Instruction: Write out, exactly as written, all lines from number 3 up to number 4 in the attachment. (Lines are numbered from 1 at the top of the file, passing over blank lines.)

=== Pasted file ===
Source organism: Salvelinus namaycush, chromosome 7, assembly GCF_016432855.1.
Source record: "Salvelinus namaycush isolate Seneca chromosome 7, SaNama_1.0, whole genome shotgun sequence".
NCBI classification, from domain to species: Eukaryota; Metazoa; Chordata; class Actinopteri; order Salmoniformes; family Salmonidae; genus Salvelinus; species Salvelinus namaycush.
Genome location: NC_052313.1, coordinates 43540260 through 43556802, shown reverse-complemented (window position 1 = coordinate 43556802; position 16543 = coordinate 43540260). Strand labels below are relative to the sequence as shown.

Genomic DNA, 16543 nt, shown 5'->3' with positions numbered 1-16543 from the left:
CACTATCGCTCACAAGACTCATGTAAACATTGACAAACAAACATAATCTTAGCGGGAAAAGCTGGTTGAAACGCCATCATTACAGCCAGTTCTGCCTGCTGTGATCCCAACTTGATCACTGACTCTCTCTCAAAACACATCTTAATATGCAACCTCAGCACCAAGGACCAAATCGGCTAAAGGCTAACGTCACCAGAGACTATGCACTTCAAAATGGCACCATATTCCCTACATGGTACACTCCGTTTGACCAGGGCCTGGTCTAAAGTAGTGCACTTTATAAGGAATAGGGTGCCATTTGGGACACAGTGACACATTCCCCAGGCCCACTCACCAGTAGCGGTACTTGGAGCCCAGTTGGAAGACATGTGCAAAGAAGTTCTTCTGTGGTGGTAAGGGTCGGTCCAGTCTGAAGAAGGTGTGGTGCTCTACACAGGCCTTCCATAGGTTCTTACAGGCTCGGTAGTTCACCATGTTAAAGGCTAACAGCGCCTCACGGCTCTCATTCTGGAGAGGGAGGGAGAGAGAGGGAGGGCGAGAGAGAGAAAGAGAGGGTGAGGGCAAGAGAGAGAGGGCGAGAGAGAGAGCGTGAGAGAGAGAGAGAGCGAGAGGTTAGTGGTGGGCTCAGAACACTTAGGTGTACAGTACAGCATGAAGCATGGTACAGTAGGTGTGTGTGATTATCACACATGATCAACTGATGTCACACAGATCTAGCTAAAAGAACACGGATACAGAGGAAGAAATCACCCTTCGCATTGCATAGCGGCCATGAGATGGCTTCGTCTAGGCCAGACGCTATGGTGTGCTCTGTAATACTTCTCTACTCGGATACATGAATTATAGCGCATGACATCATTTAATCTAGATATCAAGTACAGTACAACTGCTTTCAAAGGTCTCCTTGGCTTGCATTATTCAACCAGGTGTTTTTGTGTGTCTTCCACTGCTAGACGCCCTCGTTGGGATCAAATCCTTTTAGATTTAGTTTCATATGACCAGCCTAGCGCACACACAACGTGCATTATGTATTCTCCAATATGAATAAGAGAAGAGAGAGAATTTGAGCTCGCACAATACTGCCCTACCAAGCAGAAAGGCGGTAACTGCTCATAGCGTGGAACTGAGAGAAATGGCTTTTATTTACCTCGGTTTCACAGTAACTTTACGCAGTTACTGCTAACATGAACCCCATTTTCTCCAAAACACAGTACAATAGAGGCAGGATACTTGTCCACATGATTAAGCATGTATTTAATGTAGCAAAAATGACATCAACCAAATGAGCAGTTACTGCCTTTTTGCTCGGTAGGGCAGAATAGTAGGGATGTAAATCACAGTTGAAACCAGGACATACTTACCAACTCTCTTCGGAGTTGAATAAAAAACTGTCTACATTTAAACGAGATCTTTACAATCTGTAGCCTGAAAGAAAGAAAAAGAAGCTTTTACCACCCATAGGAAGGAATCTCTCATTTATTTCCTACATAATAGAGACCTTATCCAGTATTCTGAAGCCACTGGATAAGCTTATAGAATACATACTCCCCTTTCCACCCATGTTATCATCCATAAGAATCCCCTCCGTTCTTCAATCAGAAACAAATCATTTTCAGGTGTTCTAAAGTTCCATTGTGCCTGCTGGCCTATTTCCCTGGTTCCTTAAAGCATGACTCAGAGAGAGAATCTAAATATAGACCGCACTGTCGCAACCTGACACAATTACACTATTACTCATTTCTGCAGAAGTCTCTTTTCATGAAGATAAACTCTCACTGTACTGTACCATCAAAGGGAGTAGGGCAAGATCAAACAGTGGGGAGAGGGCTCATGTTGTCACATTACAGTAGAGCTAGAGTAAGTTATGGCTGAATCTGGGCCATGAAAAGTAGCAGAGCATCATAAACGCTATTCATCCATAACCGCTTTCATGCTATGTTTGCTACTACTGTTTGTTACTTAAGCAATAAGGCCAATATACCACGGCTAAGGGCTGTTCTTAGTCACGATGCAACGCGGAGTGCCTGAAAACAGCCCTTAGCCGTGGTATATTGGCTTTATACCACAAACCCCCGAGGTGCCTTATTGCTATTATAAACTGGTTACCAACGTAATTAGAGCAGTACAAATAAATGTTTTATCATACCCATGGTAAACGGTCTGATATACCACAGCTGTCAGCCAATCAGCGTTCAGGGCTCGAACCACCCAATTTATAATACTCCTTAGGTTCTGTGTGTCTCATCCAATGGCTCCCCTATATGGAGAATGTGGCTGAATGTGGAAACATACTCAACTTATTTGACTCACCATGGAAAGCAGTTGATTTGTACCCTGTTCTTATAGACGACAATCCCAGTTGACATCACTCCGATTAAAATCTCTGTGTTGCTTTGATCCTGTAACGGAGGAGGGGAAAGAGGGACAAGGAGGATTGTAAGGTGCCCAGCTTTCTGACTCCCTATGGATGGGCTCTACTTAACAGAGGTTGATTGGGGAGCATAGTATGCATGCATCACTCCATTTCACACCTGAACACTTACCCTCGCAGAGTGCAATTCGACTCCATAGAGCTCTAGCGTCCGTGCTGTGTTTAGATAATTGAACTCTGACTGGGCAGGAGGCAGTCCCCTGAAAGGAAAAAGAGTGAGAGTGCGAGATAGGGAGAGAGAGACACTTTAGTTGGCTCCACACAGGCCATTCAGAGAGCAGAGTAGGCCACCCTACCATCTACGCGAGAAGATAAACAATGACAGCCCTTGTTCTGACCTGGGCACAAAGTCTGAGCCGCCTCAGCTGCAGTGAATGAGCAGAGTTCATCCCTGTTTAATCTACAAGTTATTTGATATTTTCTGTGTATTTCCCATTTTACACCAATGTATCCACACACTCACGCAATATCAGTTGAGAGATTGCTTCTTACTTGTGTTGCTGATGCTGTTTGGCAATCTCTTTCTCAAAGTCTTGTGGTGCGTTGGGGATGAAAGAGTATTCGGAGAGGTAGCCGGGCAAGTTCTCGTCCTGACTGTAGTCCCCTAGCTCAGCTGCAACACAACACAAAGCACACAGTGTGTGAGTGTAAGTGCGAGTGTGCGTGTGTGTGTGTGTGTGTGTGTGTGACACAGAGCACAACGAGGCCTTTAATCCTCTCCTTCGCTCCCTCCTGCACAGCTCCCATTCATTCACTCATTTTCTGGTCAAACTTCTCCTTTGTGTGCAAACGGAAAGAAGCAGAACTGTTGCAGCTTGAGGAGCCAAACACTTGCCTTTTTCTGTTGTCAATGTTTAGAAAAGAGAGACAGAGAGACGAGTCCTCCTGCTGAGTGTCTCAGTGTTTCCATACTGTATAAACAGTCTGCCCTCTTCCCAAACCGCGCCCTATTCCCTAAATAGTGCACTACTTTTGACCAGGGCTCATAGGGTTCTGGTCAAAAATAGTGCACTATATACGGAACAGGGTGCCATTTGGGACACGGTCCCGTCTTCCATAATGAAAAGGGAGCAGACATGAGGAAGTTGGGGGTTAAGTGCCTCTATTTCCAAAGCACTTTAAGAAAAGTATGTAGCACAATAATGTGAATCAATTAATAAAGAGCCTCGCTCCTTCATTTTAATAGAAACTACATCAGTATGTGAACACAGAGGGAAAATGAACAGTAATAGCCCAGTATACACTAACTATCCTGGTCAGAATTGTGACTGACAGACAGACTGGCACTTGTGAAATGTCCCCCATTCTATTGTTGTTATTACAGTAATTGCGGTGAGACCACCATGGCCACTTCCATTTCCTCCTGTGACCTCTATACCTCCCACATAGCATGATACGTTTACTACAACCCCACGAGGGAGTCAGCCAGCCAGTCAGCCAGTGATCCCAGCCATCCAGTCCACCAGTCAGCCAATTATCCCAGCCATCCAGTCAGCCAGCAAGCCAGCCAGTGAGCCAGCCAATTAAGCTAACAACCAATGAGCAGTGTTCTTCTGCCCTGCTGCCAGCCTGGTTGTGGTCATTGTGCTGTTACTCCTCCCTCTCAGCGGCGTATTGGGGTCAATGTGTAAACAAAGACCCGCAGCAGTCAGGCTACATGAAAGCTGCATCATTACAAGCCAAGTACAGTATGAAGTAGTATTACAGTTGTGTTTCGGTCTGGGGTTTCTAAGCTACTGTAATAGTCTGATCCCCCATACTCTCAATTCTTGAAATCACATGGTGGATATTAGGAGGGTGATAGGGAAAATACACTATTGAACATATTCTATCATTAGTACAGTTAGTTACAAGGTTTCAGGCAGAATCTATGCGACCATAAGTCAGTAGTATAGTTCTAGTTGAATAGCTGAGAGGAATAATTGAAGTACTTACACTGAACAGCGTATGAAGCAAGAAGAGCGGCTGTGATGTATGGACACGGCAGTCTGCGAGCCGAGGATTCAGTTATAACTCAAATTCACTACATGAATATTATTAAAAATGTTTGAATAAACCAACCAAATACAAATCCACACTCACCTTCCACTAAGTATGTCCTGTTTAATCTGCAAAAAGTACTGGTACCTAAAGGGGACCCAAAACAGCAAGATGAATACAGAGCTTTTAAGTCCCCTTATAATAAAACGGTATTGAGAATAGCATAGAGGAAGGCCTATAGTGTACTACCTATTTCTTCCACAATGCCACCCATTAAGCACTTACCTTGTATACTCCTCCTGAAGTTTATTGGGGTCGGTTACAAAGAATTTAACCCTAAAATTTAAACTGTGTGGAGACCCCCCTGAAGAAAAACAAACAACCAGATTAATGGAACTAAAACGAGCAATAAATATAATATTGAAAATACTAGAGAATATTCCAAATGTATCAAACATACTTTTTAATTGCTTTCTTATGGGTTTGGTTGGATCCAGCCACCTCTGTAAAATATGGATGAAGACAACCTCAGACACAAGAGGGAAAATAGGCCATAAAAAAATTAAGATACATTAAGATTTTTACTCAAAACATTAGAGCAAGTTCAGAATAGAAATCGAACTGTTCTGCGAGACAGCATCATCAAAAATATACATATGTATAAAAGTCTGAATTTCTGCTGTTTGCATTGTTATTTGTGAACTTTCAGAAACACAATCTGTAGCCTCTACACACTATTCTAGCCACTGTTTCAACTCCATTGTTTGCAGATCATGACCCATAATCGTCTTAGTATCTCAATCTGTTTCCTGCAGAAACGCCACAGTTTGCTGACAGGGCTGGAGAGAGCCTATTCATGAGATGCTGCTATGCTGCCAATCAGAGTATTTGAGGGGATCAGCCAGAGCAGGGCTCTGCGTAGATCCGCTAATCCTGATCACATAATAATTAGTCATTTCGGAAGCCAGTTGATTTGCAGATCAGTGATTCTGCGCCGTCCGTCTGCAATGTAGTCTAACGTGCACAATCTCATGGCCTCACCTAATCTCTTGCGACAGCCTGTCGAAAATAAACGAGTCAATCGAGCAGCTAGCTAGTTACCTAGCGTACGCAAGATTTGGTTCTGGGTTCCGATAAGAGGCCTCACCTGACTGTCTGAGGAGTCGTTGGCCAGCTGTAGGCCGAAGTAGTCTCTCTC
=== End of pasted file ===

NCBI classification, from domain to species: Eukaryota; Metazoa; Chordata; class Actinopteri; order Salmoniformes; family Salmonidae; genus Salvelinus; species Salvelinus namaycush.
Genome location: NC_052313.1, coordinates 43540260 through 43556802, shown reverse-complemented (window position 1 = coordinate 43556802; position 16543 = coordinate 43540260). Strand labels below are relative to the sequence as shown.